Novartis Scores Breakthrough Therapy Designation to Speed Prostate Cancer Drug Approval
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The U.S. Food and Drug Administration (FDA) granted Breakthrough Therapy designation to an experimental prostate cancer treatment in Phase III development.
On Wednesday, Novartis announced the designation given to experimental drugs that show potential to substantially improve treatment options over available therapies. It was granted to Lu-PSMA-617, an investigational radioligand therapy to treat metastatic castration-resistant prostate cancer (mCRPC). The designation was based on positive data from the Phase III VISION study that combined Lu-PSMA-617 with standard-of-care in patients with progressive PSMA-positive mCRPC.
Novartis highlighted data from the Phase III VISION study at the American Society of Clinical Oncology meeting earlier this month. Data showed Lu-PSMA-617, a targeted radioligand therapy, plus best standard of care (SOC), demonstrated significant improvement in overall survival in patients with progressive PSMA-positive metastatic castration-resistant prostate cancer (mCRPC).
Lu-PSMA-617 plus SOC was evaluated against SOC alone. Novartis said the OS difference between the Lu-PSMA-617 combination and SOC was statistically significant, with an estimated 38% reduction in risk of death in the 177Lu-PSMA-617 arm.
Patients who received Lu-PSMA-617 also demonstrated a statistically significant 60% risk reduction for radiographic progression-free survival or death, compared to the best standard of care only arm. The five-year survival rate for patients with metastatic prostate cancer is about 30%.
At ASCO, John Tsai, Head of Global Drug Development and Chief Medical Officer for Novartis, said the VISION study is the first to demonstrate the potential of a radioligand therapy in advanced prostate cancer.
Lu-PSMA-617 combines a targeting ligand with a therapeutic radioisotope. Once the treatment is administered, Lu-PSMA-617 binds to prostate cancer cells that express PSMA, a transmembrane protein, with high tumor-to-normal tissue uptake. Once bound, emissions from the radioisotope damage tumor cells and disrupt the cell’s ability to replicate, leading to cell death. The radiation from the radioisotope operates over very short distances to limit damage to surrounding cells.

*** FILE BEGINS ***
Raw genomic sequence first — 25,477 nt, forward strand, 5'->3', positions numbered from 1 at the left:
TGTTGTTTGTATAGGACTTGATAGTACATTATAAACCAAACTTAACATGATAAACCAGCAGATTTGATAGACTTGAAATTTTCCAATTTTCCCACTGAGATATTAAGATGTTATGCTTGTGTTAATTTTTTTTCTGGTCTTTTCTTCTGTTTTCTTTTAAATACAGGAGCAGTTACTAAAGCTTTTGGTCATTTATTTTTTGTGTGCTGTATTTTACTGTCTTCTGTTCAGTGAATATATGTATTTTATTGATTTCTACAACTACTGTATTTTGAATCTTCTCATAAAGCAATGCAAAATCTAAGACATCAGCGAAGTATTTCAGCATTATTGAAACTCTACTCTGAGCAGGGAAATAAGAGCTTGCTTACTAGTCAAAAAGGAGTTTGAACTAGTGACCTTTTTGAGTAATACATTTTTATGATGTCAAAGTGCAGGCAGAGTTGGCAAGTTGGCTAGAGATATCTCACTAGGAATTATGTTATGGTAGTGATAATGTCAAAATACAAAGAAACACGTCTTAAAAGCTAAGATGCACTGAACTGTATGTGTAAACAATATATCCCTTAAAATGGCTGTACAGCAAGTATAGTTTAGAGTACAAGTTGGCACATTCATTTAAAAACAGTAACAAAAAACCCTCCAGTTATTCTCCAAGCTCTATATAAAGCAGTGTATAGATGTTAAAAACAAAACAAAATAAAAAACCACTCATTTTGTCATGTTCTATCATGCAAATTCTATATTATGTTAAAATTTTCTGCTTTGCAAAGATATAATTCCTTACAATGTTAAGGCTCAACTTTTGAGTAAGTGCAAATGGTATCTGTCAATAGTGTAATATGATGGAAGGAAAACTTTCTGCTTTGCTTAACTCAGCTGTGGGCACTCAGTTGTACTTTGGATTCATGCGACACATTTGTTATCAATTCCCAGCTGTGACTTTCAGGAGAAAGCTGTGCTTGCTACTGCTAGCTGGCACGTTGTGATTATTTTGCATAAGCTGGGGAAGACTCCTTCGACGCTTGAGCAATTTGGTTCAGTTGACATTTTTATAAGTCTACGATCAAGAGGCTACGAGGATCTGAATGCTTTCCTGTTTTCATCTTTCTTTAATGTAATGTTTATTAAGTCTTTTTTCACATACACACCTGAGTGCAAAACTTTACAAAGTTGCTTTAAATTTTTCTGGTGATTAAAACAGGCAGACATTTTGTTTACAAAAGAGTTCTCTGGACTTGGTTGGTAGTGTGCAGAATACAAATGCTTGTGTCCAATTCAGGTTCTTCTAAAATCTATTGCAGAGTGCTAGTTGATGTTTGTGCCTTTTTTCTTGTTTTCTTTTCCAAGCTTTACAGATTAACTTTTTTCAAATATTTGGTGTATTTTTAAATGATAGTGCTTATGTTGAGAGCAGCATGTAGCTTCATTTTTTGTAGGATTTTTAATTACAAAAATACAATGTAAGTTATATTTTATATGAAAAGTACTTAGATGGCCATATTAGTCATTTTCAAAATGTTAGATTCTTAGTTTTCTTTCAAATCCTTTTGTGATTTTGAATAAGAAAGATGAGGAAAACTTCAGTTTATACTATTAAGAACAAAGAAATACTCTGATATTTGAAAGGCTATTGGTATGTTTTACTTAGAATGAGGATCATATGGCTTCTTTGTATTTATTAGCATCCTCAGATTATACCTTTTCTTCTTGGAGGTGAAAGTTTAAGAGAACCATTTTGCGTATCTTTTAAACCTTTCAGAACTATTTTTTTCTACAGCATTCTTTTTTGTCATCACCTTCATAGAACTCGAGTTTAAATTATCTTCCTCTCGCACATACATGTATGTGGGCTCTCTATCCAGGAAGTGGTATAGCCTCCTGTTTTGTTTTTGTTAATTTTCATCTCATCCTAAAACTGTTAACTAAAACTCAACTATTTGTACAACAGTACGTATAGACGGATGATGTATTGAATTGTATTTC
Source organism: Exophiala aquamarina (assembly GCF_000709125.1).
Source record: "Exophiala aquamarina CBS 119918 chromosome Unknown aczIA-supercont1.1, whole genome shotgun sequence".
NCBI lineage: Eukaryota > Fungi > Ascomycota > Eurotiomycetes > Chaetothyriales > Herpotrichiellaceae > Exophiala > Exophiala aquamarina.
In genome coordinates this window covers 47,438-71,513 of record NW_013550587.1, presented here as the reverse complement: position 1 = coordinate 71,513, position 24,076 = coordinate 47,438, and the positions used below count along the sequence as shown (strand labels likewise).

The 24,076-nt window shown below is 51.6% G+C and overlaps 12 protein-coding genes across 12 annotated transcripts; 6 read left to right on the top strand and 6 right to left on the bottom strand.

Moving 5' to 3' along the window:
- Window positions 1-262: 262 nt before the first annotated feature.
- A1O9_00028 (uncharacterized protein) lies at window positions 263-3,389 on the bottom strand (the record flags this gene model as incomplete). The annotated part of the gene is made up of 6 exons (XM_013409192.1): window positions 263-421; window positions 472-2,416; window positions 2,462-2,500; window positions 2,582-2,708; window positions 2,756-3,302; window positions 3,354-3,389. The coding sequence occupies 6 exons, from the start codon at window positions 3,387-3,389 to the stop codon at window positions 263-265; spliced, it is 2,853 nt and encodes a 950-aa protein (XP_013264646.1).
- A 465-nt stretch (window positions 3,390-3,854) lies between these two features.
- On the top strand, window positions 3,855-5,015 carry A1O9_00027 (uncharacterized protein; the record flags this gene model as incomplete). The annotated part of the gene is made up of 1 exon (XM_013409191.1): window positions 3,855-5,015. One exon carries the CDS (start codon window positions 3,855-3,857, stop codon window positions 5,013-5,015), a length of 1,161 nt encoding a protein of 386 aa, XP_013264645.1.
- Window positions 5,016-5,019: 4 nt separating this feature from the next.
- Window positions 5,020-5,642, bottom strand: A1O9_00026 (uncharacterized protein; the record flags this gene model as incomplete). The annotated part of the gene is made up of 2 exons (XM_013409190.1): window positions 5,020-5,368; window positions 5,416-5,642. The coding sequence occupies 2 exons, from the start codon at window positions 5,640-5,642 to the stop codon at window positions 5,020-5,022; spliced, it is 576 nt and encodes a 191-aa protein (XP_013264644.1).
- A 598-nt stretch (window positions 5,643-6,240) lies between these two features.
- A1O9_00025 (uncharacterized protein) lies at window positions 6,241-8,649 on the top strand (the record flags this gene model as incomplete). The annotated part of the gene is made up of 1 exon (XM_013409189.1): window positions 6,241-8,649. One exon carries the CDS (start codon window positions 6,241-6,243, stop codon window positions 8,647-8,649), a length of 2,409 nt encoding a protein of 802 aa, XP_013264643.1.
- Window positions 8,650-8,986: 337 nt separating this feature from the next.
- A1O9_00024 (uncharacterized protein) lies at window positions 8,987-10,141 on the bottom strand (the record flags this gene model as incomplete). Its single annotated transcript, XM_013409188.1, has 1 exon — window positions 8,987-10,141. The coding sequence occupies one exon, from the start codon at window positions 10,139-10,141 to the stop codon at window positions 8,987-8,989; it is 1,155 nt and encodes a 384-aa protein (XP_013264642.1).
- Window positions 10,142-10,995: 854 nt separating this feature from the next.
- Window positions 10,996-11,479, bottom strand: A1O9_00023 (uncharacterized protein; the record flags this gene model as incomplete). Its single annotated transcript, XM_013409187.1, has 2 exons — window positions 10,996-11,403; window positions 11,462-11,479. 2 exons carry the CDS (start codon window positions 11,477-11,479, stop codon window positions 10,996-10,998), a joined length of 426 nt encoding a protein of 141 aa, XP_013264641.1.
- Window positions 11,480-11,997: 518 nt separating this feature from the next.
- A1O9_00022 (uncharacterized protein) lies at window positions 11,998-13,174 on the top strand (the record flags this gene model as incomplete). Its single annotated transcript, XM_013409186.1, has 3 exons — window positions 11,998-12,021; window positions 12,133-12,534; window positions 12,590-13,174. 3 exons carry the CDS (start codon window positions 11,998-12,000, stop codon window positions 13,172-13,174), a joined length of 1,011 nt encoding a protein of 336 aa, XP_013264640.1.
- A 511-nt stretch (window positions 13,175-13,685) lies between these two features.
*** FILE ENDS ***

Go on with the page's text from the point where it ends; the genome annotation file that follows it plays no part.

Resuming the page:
Novartis is planning to assess Lu-PSMA-617 in earlier line treatment settings for metastatic prostate cancer. The company will investigate the radioligand therapy in the mCRPC pre-taxane setting (PSMAfore) and the metastatic hormone-sensitive setting (PSMAddition).
Earlier this month, the FDA awarded the Breakthrough Therapy designation to Protagonist Therapeutics and Janssen. Protagonist’s lead drug candidate rusfertide is being assessed as a potential treatment of patients with polycythemia vera (PV) for the reduction of erythrocytosis. Specifically, the drug candidate is being developed for those patients who no longer require additional treatment for thrombocytosis and/or leukocytosis. Previously, the FDA granted orphan drug status and Fast Track Designation to rusfertide in this indication.
Janssen, a division of Johnson & Johnson, received the designation for its multiple myeloma drug, teclistamab. Janssen’s teclistamab is an off-the-shelf, T-cell redirecting, a bispecific antibody that targets both B-cell maturation antigen (BCMA) and CD3 receptors. Teclistamab is currently being evaluated in a Phase II clinical study for the treatment of relapsed or refractory multiple myeloma and is also being explored in combination studies.